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How to win the war and break down retailer siloes: guest article


At boardroom meetings around the world, there are certain key battles retailers must embark upon which are commonly mentioned, but rarely won. Alongside ‘a firmer focus on core competencies’ and ‘securing better stakeholder buy in’, one of the most common orders is that siloes must finally be removed from the organisation. It’s a great thing to aspire to, but can prove difficult to execute in practical terms on the front line, particularly in organisations with complex internal ecosystems, writes Kerry Lemos, CEO, Retail Pro International.

Kerry Lemos - CEO of Retail Pro

Kerry Lemos, Retail Pro

Breaking down siloes is a much more achievable ambition for retailers than businesses in other sectors, however, because a perfect storm has been created by the rise of omnichannel services in the sector; new services, partner companies and capabilities are routinely bolted on to existing operating models. In some respects these are siloes which have already been marked out as such, so retailers should find it easy to identify them and begin bringing the walls down. There are two main steps that retailers need to take to resolve the situation:

1 Know your enemy: Identify the siloes

Too often, retailers allow internal departments to operate entirely independently of one another. For instance, workers on the shop floor can often be completely disconnected from home delivery services, while in-store stock monitoring typically runs separately from online orders.

This needs to change, for two reasons. First is the impact on customer services; the more disjointed the shopping experience is between different channels, the more likely you are to see frustrated shoppers voting with their feet and taking their business elsewhere. Secondly, for the retailer themselves, there is the fact that it has to spend time and money running and supporting every individual silo. While it’s true that, if all you have is a hammer, every problem looks like a nail, the opposite is also accurate. If all your problems are nails, why would you buy multiple hammers that all do the same thing?

So what’s the first step? Whether you’re watching a horror movie or fighting a war, it’s almost always the case that the scariest enemies are those that you cannot see. Half the battle for retailers is getting everything out in the open, which can prove easier said than done if a legacy IT system is in place which has had layers retrospectively added to it over the years.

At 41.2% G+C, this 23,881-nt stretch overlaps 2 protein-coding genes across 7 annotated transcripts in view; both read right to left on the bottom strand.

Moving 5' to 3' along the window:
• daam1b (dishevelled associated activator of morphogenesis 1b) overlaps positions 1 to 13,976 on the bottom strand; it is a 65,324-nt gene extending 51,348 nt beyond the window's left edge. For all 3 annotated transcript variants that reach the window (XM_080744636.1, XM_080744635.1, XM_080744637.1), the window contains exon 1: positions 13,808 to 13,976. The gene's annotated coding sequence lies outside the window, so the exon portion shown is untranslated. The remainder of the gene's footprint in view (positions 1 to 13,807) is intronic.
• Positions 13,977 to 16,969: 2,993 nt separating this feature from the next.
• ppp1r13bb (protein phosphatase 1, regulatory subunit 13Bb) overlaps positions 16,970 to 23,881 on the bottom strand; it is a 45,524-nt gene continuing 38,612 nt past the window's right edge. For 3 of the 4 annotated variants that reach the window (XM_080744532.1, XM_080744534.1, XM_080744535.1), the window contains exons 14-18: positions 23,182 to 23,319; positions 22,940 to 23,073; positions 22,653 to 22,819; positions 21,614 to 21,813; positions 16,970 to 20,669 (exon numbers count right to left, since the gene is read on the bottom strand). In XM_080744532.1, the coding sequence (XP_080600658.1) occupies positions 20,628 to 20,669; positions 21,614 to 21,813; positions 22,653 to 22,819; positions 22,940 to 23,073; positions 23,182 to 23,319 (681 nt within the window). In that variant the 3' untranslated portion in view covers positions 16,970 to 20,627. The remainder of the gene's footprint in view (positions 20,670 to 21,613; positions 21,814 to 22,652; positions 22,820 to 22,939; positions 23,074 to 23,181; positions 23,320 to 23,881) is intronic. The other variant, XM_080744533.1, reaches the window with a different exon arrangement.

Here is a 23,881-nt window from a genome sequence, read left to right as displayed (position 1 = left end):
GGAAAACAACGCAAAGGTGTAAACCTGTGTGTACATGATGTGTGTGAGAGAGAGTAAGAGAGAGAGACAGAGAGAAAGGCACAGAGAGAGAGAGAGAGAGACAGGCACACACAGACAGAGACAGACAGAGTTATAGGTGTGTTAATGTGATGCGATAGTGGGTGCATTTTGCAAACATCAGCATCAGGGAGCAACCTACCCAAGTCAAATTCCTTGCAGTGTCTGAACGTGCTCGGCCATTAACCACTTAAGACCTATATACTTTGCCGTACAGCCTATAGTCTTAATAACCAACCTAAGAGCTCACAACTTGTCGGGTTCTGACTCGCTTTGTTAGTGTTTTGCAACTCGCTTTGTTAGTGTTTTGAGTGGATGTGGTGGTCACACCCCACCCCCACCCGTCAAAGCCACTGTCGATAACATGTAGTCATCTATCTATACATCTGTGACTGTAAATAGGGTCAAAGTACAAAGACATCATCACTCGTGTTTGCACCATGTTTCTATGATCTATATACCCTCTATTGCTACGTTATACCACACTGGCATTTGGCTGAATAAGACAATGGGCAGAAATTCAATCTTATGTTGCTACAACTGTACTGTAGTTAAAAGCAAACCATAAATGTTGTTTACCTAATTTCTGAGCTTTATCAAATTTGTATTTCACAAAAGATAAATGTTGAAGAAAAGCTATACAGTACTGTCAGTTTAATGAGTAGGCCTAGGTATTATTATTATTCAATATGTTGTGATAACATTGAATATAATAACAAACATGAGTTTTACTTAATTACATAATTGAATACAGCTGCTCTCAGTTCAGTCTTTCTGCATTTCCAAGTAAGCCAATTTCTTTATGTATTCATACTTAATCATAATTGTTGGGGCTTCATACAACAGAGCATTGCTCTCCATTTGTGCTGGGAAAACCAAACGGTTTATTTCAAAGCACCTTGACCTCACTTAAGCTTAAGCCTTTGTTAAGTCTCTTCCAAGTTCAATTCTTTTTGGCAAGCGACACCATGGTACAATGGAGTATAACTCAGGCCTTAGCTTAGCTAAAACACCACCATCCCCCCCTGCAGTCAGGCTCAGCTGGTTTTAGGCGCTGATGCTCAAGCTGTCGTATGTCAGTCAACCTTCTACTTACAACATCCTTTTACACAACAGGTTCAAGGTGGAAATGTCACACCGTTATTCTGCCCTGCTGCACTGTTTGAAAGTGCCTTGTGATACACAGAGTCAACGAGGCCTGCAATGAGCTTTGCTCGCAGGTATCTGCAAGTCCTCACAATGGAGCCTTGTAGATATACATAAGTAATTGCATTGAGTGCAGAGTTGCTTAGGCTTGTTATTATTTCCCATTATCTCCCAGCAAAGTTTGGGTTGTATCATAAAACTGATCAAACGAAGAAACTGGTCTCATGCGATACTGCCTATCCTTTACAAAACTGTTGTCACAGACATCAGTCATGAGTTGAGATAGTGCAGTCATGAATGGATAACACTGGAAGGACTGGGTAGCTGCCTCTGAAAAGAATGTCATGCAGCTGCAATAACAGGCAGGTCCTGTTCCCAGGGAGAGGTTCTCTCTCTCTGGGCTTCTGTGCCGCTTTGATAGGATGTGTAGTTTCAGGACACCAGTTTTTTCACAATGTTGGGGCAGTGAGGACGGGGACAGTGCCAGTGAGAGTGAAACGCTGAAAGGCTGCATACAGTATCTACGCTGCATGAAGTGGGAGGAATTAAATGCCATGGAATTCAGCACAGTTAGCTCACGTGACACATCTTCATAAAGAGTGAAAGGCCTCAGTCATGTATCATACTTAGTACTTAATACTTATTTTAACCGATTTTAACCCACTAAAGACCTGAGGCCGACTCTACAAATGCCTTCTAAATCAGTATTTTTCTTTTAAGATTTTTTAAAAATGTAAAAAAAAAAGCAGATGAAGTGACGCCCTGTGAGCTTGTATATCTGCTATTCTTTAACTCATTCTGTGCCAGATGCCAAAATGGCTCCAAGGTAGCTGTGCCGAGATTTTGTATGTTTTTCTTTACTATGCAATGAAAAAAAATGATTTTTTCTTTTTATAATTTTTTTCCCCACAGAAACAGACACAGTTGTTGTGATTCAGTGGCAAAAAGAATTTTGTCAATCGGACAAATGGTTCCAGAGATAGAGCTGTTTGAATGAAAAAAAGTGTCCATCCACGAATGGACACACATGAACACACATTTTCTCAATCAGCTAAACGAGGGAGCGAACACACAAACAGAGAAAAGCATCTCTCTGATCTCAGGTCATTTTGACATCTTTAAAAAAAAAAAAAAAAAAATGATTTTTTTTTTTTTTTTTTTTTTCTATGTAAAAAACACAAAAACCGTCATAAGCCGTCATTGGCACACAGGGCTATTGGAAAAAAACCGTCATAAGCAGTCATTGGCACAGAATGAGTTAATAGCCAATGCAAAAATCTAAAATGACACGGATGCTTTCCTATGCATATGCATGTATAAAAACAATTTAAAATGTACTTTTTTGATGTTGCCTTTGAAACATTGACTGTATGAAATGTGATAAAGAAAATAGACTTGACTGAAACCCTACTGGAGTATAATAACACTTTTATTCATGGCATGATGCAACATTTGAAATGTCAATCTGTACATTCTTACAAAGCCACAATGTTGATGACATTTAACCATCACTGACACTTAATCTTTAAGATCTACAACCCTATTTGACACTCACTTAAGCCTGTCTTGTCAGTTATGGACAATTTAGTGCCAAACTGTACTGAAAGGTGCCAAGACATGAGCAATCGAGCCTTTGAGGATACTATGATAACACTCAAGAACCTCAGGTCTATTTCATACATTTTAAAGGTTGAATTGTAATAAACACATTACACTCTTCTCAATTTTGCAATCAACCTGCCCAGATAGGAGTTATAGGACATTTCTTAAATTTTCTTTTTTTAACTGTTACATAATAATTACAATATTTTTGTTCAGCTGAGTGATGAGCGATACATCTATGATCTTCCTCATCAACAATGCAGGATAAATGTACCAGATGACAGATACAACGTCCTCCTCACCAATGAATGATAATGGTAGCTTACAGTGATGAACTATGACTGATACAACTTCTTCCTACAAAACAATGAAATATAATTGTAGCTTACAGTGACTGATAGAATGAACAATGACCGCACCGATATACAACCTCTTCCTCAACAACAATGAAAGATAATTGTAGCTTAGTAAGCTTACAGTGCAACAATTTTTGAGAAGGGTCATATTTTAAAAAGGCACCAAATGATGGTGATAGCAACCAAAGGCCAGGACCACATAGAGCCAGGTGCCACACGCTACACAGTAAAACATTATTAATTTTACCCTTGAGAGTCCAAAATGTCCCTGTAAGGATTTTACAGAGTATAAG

They need to conduct an internal review of processes, getting an overview of all activity that is taking place, and what form it takes. This perfectly logical first step is crucial because the insights gained will underpin the rest of the process, and will ensure retailers can be thorough in their removal of siloes.

2 Make your move: Bring down the walls

With the siloes identified, retailers can then make their move, taking action to break them down. Their aim must be clear: giving customers a single, seamless experience across all channels. People now expect this kind of true omnichannel experience, and retailers can give it to them if they can ensure all the dots are joined up, opening the lines of internal communication between all areas of the business. They must make sure that rather than being applied to one single part of the business, data and information is put to use across the entire organisation.

If, for example, there has been a supply chain issue meaning no red t-shirts have been delivered to a particular store; that information should be made available across the business. When a customer takes to Twitter to ask the brand what the issue is, that detail can then be shared with them and a solution proposed (other stores in the local area which do have the item in stock). After all, the knowledge already resides within the business, it just has to be made available and accessible across the whole company.

The information flow must be seamless, allowing a smooth customer journey through different parts of the business. For example, if a student wants to try on their graduation outfit in-store; order it online using their parents’ credit card; and then pick it up from a different store that’s located closer to their university campus, the retailer should be able to accommodate their needs without giving the customer a headache.

Winning the war

If their needs cannot be met quickly and easily, customers are likely to become frustrated, believing that they are not important to that retailer, and look to complete the purchase elsewhere. That could be the last time they ever attempt to shop with that retailer, so it’s a real do-or-die moment. That’s why it’s key to stop, take stock of exactly what you have in place and then take action. A single, seamless experience across all channels is the future; with customer expectations sky-high, those unable to keep up have no chance of winning the war.

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